Let me just say, right up front, that you may strongly disagree with my perspective. That’s healthy. I just want to get this topic out in the open. There is a specific change to our local churches that I’ve observed during the past twenty years. This change concerns me because some church leaders have added sophistry to their churches because they think their church will grow if it looks like a megachurch.
Most local church buildings can be categorized into two distinct styles of buildings: theaters and modern-traditional.
Let me start by stating that I am not condemning “theater” churches; I just have a concern about them. These modern church sanctuaries are built to be theaters. The walls and ceiling are painted black. Windows have been painted over. There is a sophisticated lighting system that helps to create a theater atmosphere. All eyes are on the stage. The things that the church considers valuable occur on the stage, under the stage lights, and performed by people on stage.
By building a black sanctuary with bright lights shining on the stage, the local church seems to imply that the people on stage are more important than their congregation. To increase this sophistry, the local church has a “house band” that hosts the best musical talent in the church.
This idea of member-spectators most certainly isn’t the local church’s intent, and I’m sure the local church is not purposefully implying that the people on stage are the “important” ones. Still, it is hard to deny that these modern theater churches easily accommodate spectators.
The other common type of church is modern-traditional. The church has padded pews, a good sound system, and well-engineered temperature controls. However, this modern-traditional church is painted in colors that help emphasize a well-lit sanctuary while avoiding harsh light.
Usually, there are plenty of windows in these buildings so people outside can see the congregation; when and where (i.e., in Sunday school rooms) people meet. The local church’s building is as transparent as possible, demonstrating that all are welcome, and nothing weird is going on. There are plenty of modern-traditional churches that use stained glass to fill the sanctuary with myriad colors.
In the sanctuary, there often is a lot of wood. Wood points us to the cross of Christ. Finally, the parking lot is often in front of the church building so passersby can see that the local church is alive and learn when the congregation meets. Typically, the sanctuary is full of light because the local church is everyone. Certain people serve Biblical offices in the church, but as Jesus said:
“And he sat down and called the twelve. And he said to them, “If anyone would be first, he must be last of all and servant of all.”Mark 9:35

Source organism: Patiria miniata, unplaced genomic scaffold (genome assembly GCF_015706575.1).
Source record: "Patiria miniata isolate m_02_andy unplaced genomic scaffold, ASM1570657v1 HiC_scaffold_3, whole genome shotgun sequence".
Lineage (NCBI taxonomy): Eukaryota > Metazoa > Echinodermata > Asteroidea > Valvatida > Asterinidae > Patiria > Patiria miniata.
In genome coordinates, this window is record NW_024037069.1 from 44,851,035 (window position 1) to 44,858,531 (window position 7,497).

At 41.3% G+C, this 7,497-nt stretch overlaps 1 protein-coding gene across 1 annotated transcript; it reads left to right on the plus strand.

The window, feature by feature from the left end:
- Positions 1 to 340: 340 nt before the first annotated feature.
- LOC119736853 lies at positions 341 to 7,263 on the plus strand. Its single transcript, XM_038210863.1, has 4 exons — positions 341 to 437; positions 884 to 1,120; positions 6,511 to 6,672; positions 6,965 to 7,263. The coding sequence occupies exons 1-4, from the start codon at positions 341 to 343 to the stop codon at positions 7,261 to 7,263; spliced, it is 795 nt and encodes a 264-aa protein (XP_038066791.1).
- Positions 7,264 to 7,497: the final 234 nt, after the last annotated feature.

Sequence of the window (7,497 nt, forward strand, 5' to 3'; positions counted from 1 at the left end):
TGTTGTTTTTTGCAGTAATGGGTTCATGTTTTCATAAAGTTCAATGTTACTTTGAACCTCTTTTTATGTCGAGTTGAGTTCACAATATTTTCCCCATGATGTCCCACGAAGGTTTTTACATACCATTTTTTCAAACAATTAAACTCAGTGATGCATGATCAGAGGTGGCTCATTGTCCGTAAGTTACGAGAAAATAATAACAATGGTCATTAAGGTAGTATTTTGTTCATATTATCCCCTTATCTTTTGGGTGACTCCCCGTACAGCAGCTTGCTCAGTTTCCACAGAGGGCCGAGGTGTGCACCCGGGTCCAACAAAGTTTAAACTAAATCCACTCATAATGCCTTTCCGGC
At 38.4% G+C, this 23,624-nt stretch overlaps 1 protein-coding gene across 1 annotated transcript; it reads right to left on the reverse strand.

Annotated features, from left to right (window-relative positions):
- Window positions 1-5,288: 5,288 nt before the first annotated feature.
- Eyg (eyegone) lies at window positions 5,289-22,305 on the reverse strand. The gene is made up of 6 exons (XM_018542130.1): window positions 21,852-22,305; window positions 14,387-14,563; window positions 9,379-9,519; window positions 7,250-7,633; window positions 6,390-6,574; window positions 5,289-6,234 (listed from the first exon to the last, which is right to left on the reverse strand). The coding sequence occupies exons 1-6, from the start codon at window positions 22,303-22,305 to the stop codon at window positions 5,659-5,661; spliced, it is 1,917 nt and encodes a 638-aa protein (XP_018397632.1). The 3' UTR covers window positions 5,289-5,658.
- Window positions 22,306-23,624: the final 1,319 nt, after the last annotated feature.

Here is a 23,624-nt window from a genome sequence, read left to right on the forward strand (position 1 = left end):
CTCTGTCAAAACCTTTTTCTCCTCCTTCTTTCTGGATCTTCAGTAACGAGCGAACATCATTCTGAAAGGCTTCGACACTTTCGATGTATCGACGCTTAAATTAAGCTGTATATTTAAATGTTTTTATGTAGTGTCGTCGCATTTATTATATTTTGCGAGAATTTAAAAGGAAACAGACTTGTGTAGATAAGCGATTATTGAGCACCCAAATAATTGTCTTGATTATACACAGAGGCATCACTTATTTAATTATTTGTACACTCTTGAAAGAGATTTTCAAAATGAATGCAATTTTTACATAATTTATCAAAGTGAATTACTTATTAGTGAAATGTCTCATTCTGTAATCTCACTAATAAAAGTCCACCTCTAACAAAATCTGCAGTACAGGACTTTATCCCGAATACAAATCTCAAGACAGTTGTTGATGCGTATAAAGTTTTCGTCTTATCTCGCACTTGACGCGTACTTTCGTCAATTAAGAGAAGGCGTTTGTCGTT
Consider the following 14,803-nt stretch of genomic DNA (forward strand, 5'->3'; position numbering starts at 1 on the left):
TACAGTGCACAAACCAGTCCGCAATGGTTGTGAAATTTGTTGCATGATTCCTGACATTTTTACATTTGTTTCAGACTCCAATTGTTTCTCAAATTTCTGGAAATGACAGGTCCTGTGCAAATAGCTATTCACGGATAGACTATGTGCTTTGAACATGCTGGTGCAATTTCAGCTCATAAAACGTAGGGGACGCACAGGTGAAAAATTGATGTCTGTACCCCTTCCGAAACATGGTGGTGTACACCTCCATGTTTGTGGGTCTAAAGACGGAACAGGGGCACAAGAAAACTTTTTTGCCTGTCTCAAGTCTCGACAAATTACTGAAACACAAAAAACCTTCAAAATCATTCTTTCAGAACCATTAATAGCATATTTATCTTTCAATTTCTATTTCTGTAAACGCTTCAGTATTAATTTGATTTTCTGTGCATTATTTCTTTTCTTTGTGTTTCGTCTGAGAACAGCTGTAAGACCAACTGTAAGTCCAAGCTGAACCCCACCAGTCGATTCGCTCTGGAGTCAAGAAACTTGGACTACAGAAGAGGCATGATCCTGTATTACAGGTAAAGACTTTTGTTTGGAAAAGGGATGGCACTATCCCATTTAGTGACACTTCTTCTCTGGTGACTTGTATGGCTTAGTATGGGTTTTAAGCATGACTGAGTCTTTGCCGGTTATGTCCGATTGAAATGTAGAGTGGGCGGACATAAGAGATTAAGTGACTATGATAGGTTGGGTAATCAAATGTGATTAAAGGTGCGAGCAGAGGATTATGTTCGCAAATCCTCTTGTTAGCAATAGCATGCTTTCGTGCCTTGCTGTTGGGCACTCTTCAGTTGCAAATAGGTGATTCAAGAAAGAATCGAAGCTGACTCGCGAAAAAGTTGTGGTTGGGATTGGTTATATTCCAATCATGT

Please endure my opinion. Regarding the life of a congregation, I’ve observed a distinct advantage that modern-traditional churches have over theater churches. It is much easier for members to identify people who visit or attend their church. My wife and I attended a theater-style church for five years and regularly had someone ask us if that was our first time for us visiting the church. In modern-traditional churches, because the lights are on, everyone can more easily see needs in the congregation during the service. It’s easy to spot mothers that need some relief, couples that need some help, and fathers that are hurting.
When we see these needs in the congregation, the ministry for them comes from the congregation. The congregation is a family.
It Seems Wise
There can be a highly effective congregational ministry in theater churches, but this usually comes from ancillary church activities – small groups, soup kitchens, and so forth. But, to know the congregation, a member would have to participate in all of the ancillary church ministries to know the people.
I am not saying that it’s a sin if your local church is a theater church; however, with all of the recent shootings, I do think it may be safer for the congregation to keep their lights on. And I do believe there are some downsides to theater churches that are difficult to overcome. I am reminded that believers “are all children of light, children of the day…” (1 Thessalonians 5:5). Light is a central theme of God’s Word. So is it wise for followers of Jesus to hold their congregational gatherings in darkness when we have the freedom in this country to hold them in the light?
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